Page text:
In 1903 Carmichael died peacefully at his home. He left a legacy of charitable and religious work, but he had been first and foremost a businessman. His only son having predeceased him, the family was represented in the 20th century by his daughters, who made a reputation as reformers, social activists, and supporters of charities and the arts. Caroline Elizabeth, for example, became president of the National Council of Women of Canada and was awarded an honorary doctorate by Dalhousie University. She nevertheless remained faithful to her past, gave generous support to the Liberals, and, in later years, was described as a “lady in dark clothes” driven by a uniformed chauffeur.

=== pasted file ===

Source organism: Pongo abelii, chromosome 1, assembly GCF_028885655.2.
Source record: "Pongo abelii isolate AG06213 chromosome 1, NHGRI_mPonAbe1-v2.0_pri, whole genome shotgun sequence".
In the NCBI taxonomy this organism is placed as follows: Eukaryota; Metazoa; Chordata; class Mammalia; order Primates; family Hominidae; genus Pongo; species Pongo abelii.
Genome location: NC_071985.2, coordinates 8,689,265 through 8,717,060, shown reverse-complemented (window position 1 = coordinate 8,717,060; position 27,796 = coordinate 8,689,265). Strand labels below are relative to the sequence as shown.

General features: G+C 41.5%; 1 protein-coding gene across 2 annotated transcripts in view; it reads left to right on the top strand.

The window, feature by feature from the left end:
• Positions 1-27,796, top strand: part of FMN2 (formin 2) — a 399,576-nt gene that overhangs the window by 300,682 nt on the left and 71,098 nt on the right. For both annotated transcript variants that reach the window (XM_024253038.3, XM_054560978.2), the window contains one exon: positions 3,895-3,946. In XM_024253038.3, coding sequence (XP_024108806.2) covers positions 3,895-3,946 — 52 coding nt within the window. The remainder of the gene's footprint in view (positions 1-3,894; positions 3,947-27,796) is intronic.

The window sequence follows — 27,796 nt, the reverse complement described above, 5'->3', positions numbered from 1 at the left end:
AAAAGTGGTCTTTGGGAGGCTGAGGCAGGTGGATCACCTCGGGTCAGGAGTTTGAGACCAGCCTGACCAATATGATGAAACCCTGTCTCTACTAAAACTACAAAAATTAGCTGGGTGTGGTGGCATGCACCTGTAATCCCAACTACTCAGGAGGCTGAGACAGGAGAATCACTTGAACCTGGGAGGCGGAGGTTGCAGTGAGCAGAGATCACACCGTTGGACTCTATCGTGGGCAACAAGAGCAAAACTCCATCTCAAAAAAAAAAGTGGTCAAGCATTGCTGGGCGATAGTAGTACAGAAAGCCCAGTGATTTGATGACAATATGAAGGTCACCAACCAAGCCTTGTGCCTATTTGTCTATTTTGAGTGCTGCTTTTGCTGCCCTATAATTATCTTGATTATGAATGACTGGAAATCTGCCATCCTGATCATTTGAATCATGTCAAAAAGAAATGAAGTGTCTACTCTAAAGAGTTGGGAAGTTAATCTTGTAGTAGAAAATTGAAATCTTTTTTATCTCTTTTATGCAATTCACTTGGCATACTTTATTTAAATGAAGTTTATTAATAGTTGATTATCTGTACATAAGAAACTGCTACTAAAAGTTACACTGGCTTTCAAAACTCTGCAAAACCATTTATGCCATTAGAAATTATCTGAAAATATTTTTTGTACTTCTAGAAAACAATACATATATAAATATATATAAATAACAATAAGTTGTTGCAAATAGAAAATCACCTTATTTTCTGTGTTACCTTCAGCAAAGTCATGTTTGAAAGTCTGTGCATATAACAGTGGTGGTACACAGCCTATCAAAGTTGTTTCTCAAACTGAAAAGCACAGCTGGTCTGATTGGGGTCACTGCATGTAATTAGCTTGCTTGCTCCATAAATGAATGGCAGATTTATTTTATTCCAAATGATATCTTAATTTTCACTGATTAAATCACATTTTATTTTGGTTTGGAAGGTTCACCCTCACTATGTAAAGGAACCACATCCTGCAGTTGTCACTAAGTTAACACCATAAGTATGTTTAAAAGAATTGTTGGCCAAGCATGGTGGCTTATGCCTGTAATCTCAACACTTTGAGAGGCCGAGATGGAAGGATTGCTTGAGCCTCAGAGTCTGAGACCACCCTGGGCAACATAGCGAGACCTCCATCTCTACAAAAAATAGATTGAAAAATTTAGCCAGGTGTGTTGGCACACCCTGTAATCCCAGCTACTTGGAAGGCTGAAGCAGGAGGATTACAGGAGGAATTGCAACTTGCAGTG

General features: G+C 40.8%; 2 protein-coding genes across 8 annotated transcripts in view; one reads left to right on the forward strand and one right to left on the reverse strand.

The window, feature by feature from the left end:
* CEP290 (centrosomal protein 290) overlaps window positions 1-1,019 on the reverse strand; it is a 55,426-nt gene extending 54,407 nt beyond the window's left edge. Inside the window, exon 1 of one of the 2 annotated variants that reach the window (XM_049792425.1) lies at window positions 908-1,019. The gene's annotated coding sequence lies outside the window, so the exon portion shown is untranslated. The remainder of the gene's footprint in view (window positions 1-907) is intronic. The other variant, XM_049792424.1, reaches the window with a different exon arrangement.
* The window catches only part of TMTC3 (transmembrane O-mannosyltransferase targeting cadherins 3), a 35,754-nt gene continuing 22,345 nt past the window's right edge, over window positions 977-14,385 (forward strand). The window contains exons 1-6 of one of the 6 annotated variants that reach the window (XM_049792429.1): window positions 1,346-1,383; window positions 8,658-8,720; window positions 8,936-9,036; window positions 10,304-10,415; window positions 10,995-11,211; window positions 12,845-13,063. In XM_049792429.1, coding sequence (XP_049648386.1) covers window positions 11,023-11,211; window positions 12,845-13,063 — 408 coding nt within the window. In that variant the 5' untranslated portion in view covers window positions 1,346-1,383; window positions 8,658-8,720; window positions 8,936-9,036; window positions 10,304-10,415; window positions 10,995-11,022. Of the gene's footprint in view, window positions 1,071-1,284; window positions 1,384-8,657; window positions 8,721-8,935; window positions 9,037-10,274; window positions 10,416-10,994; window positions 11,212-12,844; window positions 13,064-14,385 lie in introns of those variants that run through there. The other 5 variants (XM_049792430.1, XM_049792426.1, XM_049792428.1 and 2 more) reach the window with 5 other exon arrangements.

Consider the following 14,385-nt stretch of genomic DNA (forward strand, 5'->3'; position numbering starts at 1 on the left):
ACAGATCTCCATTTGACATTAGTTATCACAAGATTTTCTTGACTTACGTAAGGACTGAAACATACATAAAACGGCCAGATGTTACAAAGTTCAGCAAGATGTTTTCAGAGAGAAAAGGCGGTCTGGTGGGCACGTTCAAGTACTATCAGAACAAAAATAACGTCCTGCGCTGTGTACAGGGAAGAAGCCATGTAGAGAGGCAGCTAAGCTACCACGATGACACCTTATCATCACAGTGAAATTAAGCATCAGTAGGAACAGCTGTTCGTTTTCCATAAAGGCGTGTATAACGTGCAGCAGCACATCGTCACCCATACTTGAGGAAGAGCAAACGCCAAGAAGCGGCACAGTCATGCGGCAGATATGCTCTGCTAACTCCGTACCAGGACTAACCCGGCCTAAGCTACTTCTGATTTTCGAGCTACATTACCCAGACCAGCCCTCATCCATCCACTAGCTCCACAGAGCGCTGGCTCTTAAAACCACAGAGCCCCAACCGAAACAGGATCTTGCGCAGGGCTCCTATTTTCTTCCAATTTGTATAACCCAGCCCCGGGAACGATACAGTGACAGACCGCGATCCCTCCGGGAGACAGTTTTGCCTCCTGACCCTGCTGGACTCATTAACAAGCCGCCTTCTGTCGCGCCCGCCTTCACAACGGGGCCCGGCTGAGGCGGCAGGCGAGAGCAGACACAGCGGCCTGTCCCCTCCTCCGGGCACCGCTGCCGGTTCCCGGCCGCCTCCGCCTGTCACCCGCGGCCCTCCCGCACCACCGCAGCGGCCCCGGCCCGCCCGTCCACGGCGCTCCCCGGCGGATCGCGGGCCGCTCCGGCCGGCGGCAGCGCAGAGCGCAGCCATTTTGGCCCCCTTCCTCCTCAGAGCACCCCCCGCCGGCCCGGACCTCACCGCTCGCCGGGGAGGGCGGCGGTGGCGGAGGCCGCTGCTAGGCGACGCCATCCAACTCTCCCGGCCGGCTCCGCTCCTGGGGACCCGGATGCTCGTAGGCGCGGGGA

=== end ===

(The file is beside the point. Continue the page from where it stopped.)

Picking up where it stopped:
NA, RG 31, C1, 1871, Pictou, N.S. PANS, MG 2, 224–368. Eastern Chronicle, 4 May 1903. Free Lance (Westville, N.S.), 18 Sept. 1913. Halifax Herald, 21 Aug. 1898, 2 May 1903. Morning Chronicle (Halifax), 31 March, 2 May 1903. Pictou Advocate, 1 May 1903. C. A. Armour and Thomas Lackey, Sailing ships of the Maritimes . . . 1750–1925 (Toronto and Montreal, 1975). J. M. Cameron, About Pictonians (Hantsport, N.S., 1979); More about New Glasgow ([New Glasgow, N.S.?], 1974); The Pictonian colliers (Halifax, 1974); Political Pictonians: the men of the Legislative Council, Senate, House of Commons, House of Assembly, 1767–1967 (New Glasgow, ); Ships and seamen of New Glasgow, Nova Scotia (New Glasgow, 1959); Still more about Pictonians (Hantsport, 1985). Industrial Advocate (Halifax), March 1899: 7–9. L. D. McCann, “The mercantile-industrial transition in the metals towns of Pictou County, 1857–1931,” Acadiensis (Fredericton), 10 (1980–81), no.2: 29–64. L. [D.] McCann and Jill Burnett, “Social mobility and the ironmasters of late nineteenth century New Glasgow,” People and place: studies of small town life in the Maritimes, ed. L. [D.] McCann (Fredericton and Sackville, N.B., 1987), 59–77. Ian McKay, “The crisis of dependent development: class conflict in the Nova Scotia coalfields, 1872–1876,” Canadian Journal of Sociology ([Edmonton]), 13 (1988): 9–48. G. E. G. MacLaren, “Shipbuilding on the north shore of Nova Scotia” (typescript, Halifax, 1962; mfm. in PANS, Library, M162). R. E. Ommer, “Anticipating the trend: the Pictou ship register, 1840–1889,” Acadiensis, 10, no.1 : 67–89. E. R. Sager with G. E. Panting, Maritime capital: the shipping industry in Atlantic Canada, 1820–1914 (Montreal, 1990). J. H. Sinclair, Life of James William Carmichael, and some tales of the sea (Halifax, ).